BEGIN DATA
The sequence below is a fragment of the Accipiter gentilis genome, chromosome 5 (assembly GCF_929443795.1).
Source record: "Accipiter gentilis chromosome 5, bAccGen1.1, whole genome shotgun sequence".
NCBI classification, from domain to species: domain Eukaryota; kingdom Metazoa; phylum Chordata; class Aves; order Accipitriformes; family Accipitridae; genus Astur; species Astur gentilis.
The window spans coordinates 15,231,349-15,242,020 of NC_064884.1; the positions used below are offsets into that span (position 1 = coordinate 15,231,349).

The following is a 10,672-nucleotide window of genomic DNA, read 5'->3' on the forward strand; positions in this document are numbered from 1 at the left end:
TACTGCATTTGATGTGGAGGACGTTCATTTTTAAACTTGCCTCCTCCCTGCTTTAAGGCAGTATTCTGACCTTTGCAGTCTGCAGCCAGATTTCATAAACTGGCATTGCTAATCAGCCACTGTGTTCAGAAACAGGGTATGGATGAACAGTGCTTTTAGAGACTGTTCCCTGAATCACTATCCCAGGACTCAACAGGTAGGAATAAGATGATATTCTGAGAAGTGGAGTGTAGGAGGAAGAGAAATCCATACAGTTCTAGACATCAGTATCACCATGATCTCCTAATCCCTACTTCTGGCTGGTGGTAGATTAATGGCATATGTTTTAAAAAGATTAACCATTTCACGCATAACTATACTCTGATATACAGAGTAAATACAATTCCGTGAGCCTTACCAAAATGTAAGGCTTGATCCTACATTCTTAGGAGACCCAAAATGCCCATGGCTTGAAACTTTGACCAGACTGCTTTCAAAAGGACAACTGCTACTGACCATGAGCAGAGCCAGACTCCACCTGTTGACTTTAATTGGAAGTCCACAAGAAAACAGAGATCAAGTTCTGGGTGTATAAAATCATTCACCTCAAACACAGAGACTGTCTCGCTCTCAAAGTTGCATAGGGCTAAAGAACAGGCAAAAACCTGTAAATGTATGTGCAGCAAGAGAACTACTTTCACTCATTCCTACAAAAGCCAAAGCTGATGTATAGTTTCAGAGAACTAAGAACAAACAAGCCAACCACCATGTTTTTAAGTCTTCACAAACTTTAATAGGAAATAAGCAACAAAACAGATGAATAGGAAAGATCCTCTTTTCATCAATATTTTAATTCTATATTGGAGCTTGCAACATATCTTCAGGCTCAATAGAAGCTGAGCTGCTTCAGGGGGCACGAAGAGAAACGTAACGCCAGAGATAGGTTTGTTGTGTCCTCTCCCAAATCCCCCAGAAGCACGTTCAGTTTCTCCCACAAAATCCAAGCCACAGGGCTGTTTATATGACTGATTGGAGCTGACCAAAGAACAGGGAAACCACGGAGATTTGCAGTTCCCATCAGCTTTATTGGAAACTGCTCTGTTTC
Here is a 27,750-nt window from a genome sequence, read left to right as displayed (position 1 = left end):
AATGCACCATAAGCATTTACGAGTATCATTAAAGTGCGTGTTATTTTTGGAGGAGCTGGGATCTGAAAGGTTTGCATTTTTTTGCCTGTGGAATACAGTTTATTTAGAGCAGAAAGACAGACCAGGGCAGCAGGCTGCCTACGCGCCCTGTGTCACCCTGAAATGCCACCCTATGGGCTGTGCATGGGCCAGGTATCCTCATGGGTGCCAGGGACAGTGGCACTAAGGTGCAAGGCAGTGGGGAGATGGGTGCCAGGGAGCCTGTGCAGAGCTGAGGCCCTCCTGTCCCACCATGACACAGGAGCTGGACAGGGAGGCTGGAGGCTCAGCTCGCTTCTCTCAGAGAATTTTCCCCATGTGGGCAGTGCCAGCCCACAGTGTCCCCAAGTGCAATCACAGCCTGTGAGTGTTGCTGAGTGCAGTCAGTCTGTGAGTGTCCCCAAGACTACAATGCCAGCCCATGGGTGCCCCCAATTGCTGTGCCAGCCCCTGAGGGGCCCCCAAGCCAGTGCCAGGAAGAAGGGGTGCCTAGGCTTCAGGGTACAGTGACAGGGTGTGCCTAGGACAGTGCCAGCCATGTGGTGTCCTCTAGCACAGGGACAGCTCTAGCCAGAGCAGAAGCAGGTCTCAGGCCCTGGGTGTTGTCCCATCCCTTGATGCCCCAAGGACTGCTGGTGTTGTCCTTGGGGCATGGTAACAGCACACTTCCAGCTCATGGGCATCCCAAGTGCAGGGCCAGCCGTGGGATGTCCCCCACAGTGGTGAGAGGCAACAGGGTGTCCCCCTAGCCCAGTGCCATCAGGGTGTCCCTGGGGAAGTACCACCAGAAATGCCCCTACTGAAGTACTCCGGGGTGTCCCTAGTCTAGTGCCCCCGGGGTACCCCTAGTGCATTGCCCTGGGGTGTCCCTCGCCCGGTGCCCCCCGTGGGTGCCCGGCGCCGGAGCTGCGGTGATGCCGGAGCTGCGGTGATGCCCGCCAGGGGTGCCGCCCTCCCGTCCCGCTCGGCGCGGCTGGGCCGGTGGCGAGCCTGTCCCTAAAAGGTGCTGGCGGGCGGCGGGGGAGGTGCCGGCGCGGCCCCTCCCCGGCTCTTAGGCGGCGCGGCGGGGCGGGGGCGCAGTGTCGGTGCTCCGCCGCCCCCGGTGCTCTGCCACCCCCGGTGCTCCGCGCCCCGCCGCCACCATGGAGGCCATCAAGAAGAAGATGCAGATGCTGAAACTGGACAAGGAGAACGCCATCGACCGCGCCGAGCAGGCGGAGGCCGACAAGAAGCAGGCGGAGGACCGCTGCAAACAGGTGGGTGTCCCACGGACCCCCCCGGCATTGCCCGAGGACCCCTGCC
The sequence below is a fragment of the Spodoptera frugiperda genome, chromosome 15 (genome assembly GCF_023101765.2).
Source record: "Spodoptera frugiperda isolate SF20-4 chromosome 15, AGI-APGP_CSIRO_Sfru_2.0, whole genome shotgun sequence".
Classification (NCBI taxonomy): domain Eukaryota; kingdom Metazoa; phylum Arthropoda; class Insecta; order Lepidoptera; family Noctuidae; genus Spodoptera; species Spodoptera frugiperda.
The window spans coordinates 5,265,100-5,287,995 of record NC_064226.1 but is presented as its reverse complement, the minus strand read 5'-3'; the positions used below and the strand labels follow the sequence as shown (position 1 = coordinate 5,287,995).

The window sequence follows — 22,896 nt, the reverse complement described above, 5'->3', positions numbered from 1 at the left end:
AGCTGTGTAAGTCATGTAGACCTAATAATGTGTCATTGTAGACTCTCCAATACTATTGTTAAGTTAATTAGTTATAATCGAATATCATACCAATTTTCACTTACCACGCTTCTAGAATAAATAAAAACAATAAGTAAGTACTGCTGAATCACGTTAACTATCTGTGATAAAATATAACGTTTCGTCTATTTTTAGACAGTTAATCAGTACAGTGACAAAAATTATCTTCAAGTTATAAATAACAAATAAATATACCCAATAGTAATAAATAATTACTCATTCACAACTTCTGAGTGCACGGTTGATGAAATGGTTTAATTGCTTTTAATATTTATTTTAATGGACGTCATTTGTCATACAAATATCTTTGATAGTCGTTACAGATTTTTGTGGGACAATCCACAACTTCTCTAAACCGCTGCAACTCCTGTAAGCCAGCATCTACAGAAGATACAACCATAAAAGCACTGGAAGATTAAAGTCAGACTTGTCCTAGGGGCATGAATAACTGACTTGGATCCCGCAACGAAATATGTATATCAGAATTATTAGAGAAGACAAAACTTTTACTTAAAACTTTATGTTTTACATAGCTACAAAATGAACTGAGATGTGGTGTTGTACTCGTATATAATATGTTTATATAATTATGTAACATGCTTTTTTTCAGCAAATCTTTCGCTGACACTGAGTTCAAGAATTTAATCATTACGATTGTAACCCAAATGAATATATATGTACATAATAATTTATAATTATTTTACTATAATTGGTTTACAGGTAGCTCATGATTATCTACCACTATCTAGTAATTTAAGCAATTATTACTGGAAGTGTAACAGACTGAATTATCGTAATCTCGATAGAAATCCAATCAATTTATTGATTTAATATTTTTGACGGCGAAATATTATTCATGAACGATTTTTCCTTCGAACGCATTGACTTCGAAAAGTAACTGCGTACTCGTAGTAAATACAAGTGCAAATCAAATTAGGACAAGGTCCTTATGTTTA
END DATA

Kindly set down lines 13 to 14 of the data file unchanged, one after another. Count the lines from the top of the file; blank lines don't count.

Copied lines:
The window sequence follows — 22,896 nt, the reverse complement described above, 5'->3', positions numbered from 1 at the left end:
AGCTGTGTAAGTCATGTAGACCTAATAATGTGTCATTGTAGACTCTCCAATACTATTGTTAAGTTAATTAGTTATAATCGAATATCATACCAATTTTCACTTACCACGCTTCTAGAATAAATAAAAACAATAAGTAAGTACTGCTGAATCACGTTAACTATCTGTGATAAAATATAACGTTTCGTCTATTTTTAGACAGTTAATCAGTACAGTGACAAAAATTATCTTCAAGTTATAAATAACAAATAAATATACCCAATAGTAATAAATAATTACTCATTCACAACTTCTGAGTGCACGGTTGATGAAATGGTTTAATTGCTTTTAATATTTATTTTAATGGACGTCATTTGTCATACAAATATCTTTGATAGTCGTTACAGATTTTTGTGGGACAATCCACAACTTCTCTAAACCGCTGCAACTCCTGTAAGCCAGCATCTACAGAAGATACAACCATAAAAGCACTGGAAGATTAAAGTCAGACTTGTCCTAGGGGCATGAATAACTGACTTGGATCCCGCAACGAAATATGTATATCAGAATTATTAGAGAAGACAAAACTTTTACTTAAAACTTTATGTTTTACATAGCTACAAAATGAACTGAGATGTGGTGTTGTACTCGTATATAATATGTTTATATAATTATGTAACATGCTTTTTTTCAGCAAATCTTTCGCTGACACTGAGTTCAAGAATTTAATCATTACGATTGTAACCCAAATGAATATATATGTACATAATAATTTATAATTATTTTACTATAATTGGTTTACAGGTAGCTCATGATTATCTACCACTATCTAGTAATTTAAGCAATTATTACTGGAAGTGTAACAGACTGAATTATCGTAATCTCGATAGAAATCCAATCAATTTATTGATTTAATATTTTTGACGGCGAAATATTATTCATGAACGATTTTTCCTTCGAACGCATTGACTTCGAAAAGTAACTGCGTACTCGTAGTAAATACAAGTGCAAATCAAATTAGGACAAGGTCCTTATGTTTA